Smartphones, activity trackers and other mobile devices come equipped with sensors that enable the unobtrusive collection of behavioral and physiological data as people go about daily activities. Smartwatches can track heart rate, heart rhythms and blood pressure. Apps on many devices enable people to log streams of information about mood, stress levels or use of medications. The combination of sensors and self-reporting can provide insights into activity levels, weight and disease symptoms. Such patient-generated health data (PGHD) has enormous potential to provide real-world insights into disease and treatment.
Luca Foschini, PhD, is the co-founder and chief data scientist at Evidation Health and an expert in machine learning, behavioral economics and medical informatics. He answers our questions about how artificial intelligence (AI) and PGHD can advance clinical studies for biotech and pharmaceutical companies.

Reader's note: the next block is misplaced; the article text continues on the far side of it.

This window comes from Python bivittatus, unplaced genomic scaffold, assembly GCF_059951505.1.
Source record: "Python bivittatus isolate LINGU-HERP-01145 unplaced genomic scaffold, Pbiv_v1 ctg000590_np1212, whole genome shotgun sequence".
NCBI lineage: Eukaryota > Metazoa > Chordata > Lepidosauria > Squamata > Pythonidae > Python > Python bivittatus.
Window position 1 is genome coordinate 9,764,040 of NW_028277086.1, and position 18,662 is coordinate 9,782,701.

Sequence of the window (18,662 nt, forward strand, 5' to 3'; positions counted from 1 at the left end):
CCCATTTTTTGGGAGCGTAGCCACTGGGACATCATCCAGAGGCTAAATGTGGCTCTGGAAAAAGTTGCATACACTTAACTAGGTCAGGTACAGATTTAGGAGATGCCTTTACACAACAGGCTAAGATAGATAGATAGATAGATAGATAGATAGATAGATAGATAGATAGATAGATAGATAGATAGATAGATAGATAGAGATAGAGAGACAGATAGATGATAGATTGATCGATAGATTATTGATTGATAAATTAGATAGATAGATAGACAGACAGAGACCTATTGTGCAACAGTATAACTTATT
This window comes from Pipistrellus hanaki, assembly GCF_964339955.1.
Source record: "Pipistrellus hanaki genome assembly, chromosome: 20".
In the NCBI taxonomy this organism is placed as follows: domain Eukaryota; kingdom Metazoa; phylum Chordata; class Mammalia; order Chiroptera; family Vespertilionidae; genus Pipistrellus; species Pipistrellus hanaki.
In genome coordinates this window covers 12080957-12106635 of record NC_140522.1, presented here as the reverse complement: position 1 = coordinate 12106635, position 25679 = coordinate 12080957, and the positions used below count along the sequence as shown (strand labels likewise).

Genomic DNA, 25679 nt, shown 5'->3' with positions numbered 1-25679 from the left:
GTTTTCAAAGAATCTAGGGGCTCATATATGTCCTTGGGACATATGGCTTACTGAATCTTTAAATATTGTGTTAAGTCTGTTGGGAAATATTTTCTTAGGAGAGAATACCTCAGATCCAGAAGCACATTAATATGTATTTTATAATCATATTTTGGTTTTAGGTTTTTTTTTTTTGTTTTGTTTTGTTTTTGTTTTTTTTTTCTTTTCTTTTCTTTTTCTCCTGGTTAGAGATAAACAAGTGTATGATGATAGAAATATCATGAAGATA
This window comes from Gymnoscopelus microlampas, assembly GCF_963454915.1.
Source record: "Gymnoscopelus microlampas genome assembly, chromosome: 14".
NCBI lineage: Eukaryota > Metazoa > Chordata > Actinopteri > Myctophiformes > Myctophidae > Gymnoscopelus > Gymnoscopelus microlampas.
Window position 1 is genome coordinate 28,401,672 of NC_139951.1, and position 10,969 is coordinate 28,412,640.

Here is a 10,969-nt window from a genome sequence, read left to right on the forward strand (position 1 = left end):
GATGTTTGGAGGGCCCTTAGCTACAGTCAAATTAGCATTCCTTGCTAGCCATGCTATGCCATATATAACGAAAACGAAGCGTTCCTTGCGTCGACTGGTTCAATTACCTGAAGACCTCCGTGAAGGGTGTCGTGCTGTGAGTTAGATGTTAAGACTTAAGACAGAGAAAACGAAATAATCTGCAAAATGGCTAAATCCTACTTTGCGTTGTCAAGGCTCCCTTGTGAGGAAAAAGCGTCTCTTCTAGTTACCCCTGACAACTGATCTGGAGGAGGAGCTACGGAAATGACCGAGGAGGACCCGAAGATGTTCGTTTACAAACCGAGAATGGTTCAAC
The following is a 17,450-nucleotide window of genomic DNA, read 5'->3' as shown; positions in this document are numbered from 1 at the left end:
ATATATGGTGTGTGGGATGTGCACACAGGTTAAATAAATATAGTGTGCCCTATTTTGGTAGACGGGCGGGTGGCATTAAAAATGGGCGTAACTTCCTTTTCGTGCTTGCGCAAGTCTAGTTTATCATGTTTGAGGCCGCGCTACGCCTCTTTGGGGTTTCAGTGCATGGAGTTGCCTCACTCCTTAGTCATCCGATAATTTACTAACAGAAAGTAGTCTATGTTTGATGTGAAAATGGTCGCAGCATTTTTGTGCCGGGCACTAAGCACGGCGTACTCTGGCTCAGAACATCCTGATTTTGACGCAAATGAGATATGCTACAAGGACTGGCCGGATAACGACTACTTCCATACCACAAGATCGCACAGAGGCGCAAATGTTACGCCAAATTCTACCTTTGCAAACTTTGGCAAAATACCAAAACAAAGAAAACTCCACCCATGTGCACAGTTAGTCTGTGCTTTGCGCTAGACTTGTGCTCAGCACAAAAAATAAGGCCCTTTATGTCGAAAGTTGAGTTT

Edited and condensed for clarity
Much of AI in healthcare is focused on the use of electronic healthcare data, which provides a very limited and biased view of a patient's health. When thinking about opportunities in healthcare for AI, what do you think wearables and other forms of PGHD can bring that traditional medical data cannot?
Most people, if they are lucky, spend less than 1% of their time visiting a doctor. PGHD enables us to collect data about the remaining 99% of their time. When someone has their blood pressure measured, for example, we obtain one measure taken at a particular point in time. Yet that measurement is sometimes completely biased by the “white coat effect,” when a patient’s blood pressure spikes in the clinic. By measuring blood pressure continually in daily life, we can establish a patient’s baseline and then better understand when it deviates from the norm.
PGHD also provides insights we can’t obtain at the clinic. For example, in a recent feasibility study we used smartphones or smartwatches to monitor real-world behaviors such as typing speed, pace of speech and text messaging in a group of 31 people with mild cognitive impairment and 82 healthy controls. We also administered a battery of validated cognitive tests. The study provided insights into how technology can help us better understand and identify the earliest signs of cognitive decline.